Friday, September 28, 2012


Last year Sue and I were riding around Mooresville, looking at the pumpkin fields just before Halloween, when we saw the most beautiful field of cotton. Stopping the car I managed to pick a few bolls, feeling very much like a sharecropper as I did. It was, after all, someone else’s crop which I was picking.

I have grown cotton before; just a few plants on my back porch. I love the way it grows so patiently, with the buds giving way to the white flowers; which quickly turn pink; eventually become hardened bolls of the coveted white fluff.

We live in North Carolina, a state known for tobacco and cotton, both during the days of slavery, as well as after. Most of the tobacco is gone now, but cotton is still grown in the area. The beauty of the crop, as with opium, belies the pain behind the façade; the pastoral image of the Old South, with slaves singing in the fields as they harvested the crop.

In reality, when this time of year came, and the plants flowered so beautifully; creating fields of white flowers mimicking a snowfall; the slaves were very cognizant of what that beauty meant to them. This was the yearly lottery; when whole families could be separated from one another, never to meet again.
From late November, after the last of the crops were in, until the first of March, was the usual time when slaves were hired out for the winter; if they were lucky; or sold outright if they were not. The difference between the two lots is staggering; as with the former there was at least a chance of being re-united with your family after your “hiring out” was done. But, with the latter, there was no way of predicting what your fate would be, or even where that future lay. When you were “sold”; a vulgar term when used in conjunction with human beings; you were simply gone, most likely never to be seen again by your family or friends.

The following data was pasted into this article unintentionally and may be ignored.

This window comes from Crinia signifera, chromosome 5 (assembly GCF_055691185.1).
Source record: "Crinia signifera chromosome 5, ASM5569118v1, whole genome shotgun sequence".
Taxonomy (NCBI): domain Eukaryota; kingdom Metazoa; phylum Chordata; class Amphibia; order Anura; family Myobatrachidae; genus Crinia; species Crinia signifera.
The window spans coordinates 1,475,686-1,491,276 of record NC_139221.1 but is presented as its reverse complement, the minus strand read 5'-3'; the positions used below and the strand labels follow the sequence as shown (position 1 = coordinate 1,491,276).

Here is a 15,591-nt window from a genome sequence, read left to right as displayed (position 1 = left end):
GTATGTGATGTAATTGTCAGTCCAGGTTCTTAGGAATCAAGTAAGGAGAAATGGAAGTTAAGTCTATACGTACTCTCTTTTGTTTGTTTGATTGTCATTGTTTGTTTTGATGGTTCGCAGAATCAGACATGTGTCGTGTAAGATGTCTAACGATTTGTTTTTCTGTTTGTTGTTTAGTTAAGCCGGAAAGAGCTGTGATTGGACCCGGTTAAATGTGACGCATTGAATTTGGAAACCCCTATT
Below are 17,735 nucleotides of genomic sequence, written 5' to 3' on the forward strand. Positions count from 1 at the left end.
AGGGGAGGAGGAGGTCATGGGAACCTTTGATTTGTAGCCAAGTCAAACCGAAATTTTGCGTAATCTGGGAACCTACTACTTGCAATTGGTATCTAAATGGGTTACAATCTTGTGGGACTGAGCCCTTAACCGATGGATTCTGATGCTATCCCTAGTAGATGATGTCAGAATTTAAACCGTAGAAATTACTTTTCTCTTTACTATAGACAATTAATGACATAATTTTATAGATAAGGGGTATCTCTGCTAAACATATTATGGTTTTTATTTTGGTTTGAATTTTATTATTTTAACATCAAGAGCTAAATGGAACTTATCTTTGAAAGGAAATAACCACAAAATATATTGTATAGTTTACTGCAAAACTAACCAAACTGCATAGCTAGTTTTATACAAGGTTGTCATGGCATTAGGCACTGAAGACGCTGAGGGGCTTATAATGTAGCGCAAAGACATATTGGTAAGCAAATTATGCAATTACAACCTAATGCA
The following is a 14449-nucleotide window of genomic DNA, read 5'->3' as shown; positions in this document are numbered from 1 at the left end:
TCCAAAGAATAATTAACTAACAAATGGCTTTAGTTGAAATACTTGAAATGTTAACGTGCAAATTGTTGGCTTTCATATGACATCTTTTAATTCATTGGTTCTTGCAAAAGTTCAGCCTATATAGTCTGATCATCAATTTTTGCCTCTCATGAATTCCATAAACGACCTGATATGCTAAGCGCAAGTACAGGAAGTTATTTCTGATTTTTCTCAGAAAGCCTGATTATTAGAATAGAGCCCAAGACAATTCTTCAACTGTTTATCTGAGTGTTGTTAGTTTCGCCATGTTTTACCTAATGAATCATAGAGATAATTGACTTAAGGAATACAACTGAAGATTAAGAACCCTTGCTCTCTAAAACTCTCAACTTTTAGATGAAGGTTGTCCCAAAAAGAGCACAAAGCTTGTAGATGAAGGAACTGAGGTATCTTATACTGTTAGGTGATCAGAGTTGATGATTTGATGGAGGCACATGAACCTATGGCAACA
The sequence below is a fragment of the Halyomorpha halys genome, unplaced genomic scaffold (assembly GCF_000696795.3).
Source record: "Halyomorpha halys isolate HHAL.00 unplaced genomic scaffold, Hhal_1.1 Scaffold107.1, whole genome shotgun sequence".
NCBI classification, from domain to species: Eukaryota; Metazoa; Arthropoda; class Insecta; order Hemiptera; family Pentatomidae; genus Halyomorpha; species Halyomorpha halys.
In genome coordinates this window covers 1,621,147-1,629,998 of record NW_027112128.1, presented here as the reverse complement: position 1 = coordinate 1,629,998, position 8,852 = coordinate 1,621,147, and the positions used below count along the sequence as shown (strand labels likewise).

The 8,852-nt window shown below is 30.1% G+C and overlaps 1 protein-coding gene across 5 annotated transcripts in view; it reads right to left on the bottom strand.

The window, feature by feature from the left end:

So, when I look at the beautiful plant which I have grown, or drive about looking at the fields of soon to be harvested cotton, I am very much aware of the “social” history of this pretty little flower. All of the cotton raised in this area is now harvested by machine, although many adults my age, both white and black, have picked cotton at some point in their lives.
There is no point to this post. It’s just me, looking past the flower.

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